Eventually, Kader retreated to Morocco, but the end was in sight: Muslims were turning on their brothers, betraying the cause, and on Dec 21 Kader called together his council. It was time to surrender and, with 100 followers – including, to the surprise of the French, 21 European women who had married Arabs and chose to remain by their side – he was sent into exile. He agreed never to return to Algeria and he kept his word.
His finest hour, however, was yet to come. After a period of imprisonment in France, Kader was sent first to Turkey and then to Damascus, where, according to Colonel Charles Churchill, a British army officer who was to become his friend and biographer, “The whole Mohammedan population turned out to receive him ... to feast their eyes by gazing on the renowned champion and hero of Islam ... no such Arab had entered Damascus since the days of Saladin.”
Kader, surrounded by his extended family, hoped to live out the rest of his days in peace and prayer among the Muslims, Christians and Jews of the city. It was not to be. Throughout 1860, rumours of an impending widespread “correction” of Christians filtered through to Kader. In vain he wrote to various Muslim leaders in the region, hoping to head off the impending disaster. Then, on July 9, 1860, a row over taxes flared into wholesale reprisals against the Christian community in Damascus.
According to contemporary accounts, as mobs began to rampage through the streets in a hunt for Christians, Kader and his two sons rallied their battle-hardened Algerian soldiers and plunged into the Christian quarter, rescuing anyone they could find, including priests and diplomats from European nations.
“The furious mob ... glutted with spoil, began to cry for blood,” wrote Col Churchill. “Men and boys of all ages were forced to apostatise and were then circumcised on the spot ... women were raped or hurried away to distant parts of the country where they were put in harems”. The Turks, he added, “connived at it, they instigated it, they shared in it. Abd el-Kader alone stood between the living and dead.”
At the head of his heavily outnumbered men, Kader confronted one mob, imploring them to turn back. According to Churchill, in his Life of Abdel Kader, published in 1867, the response was: “What! You the great slayer of Christians, are you come out to prevent us slaying them in our turn? Away!”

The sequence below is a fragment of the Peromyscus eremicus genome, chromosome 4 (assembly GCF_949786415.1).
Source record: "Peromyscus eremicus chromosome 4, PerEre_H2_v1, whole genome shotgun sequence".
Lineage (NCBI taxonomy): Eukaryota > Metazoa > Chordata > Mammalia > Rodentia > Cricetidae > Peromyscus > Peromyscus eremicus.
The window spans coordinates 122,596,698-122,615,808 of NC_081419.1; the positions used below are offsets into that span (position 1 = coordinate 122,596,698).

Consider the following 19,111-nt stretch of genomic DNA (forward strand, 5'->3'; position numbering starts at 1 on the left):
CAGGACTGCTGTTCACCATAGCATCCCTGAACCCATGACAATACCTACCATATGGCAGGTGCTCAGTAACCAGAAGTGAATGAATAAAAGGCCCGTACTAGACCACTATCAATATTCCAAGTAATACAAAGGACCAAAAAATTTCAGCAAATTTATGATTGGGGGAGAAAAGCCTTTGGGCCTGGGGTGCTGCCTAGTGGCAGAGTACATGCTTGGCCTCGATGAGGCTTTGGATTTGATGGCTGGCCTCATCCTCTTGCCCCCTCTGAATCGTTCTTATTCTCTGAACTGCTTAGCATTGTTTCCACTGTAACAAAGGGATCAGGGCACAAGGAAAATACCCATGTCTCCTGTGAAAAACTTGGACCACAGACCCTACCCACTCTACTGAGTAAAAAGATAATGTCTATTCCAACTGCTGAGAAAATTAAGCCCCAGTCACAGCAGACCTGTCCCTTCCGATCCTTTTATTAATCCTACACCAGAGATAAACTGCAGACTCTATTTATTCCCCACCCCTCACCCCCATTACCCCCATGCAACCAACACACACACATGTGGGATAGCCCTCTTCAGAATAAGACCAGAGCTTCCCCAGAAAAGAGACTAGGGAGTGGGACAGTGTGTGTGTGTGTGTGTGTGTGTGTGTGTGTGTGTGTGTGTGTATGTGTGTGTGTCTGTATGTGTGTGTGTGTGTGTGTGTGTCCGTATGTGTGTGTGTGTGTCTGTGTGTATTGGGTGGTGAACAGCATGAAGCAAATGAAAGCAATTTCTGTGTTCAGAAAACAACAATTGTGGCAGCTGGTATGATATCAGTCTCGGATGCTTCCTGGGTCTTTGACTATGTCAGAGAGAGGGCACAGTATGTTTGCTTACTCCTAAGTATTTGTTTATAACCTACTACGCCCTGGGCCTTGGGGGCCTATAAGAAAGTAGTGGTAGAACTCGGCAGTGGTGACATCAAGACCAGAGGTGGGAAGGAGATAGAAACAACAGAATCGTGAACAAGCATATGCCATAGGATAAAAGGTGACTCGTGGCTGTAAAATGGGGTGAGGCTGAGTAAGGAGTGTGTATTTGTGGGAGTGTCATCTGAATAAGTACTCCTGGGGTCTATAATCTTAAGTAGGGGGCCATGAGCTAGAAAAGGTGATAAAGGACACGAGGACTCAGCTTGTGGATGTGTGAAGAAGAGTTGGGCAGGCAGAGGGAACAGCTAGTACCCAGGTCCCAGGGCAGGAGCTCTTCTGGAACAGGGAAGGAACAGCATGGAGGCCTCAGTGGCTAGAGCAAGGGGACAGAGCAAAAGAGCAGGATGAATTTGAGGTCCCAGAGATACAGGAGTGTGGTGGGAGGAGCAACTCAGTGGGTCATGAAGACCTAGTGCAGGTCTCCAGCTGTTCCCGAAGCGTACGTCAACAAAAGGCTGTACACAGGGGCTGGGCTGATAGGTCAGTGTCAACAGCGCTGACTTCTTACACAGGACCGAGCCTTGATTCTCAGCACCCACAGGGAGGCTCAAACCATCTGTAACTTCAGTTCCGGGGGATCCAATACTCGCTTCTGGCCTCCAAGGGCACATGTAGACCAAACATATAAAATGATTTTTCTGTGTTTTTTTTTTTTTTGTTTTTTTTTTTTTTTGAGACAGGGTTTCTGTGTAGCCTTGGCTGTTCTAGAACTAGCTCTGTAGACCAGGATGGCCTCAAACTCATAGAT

“If I slew Christians,” the emir responded, “it was in accordance with our law – Christians who had declared war against me and were arrayed in arms against our faith.”
By the following day, the emir’s house had become a refuge for hundreds of Christians, including diplomats from France, his old enemy. A baying mob gathered at the gates, demanding that the Christians be handed over. Again the emir and his band of veterans, weapons drawn, confronted them.
“Wretches,” Churchill recorded Kader as saying. “Is this the way you honour the Prophet? Not a Christian will I give up. They are my brothers. Stand back, or I give my men the order to fire.” His men reportedly shouted, over and over, “God is great”.
Whatever was said on the steps of the emir’s fortess-like home that day, the crowd melted away, but five days of riots left thousands of Christians dead in the city. Thousands more, however, owed their lives to Kader and his men, who later accompanied a party of 3,000 to safety in Beirut.
The story of Kader’s actions flickered like a flame around the Christian world. For Le Gazette de France, “One of the most beautiful pages of the history of the 19th century will be devoted to him”; “When the carnage was at its worst,” reported Le Pays, “the emir appeared on the streets, as if sent by God”.
His fame crossed the Atlantic, where the New York Times noted that 20 years ago the emir had been “an enemy of Christendom, hunted through the ranges of his native hills”. Today, however, “the Christian world unites to honor the dethroned Prince of Islam, the most unselfish of knightly warriors, risking limb and life to rescue his ancient foes ... This indeed is a chapter of glory”.
It was, as the Times concluded, ”no light thing for history to record that the most uncompromising soldier of Mohammedan independence became the most intrepid guardian of Christian lives and Christian honor in the days of his political downfall and in the decline of his people”.
Honours and tributes poured in from world leaders, including the Pope, Queen Victoria, Napolean III and Abraham Lincoln, who sent Kader a pair of Colt pistols.
The emir survived another 20 years, succumbing to kidney failure on May 25, 1883, at the age of 76. He was, wrote the New York Times three months before his death, “foremost of the few great men of the century”.
Today, as Americans battle Muslim fighters in Iraq, Afghanistan and Pakistan, history throws up an irony in the name of a small town in Iowa, in the American Midwest.
In 1846, Timothy Davis, a New York lawyer who had headed west to make his fortune, teamed up with two other men to build a mill and a settlement on the banks of the Turkey River. At the time, in an America where the yoke of British occupation had been thrown off only a generation earlier, the exploits of Kader were being widely reported in a press hostile to the French brand of imperialism. Davis, inspired by the struggle of the “daring Arab chieftain” in Algeria, named the new town Elkader in his honour.
And, on the banks of the Turkey River, the story of the emir was not forgotten. Researching Commander of the Faithful, Kiser found the following tribute to the Muslim warrior, recorded in Elkader High School’s 1915 year book: “A scholar, a philosopher, a lover of liberty; a champion of his religion, a born leader of men, a great soldier ... a chivalrous opponent; the selection was well made, and with those pioneers of seventy years ago, we do honor The Sheik”.
Commander of the Faithful, by John W Kiser, is published by Monkfish Book Publishing Company, New York. More information at www.truejihad.comhttp://www.thenational.ae/article/20090124/WEEKENDER/320641721/1299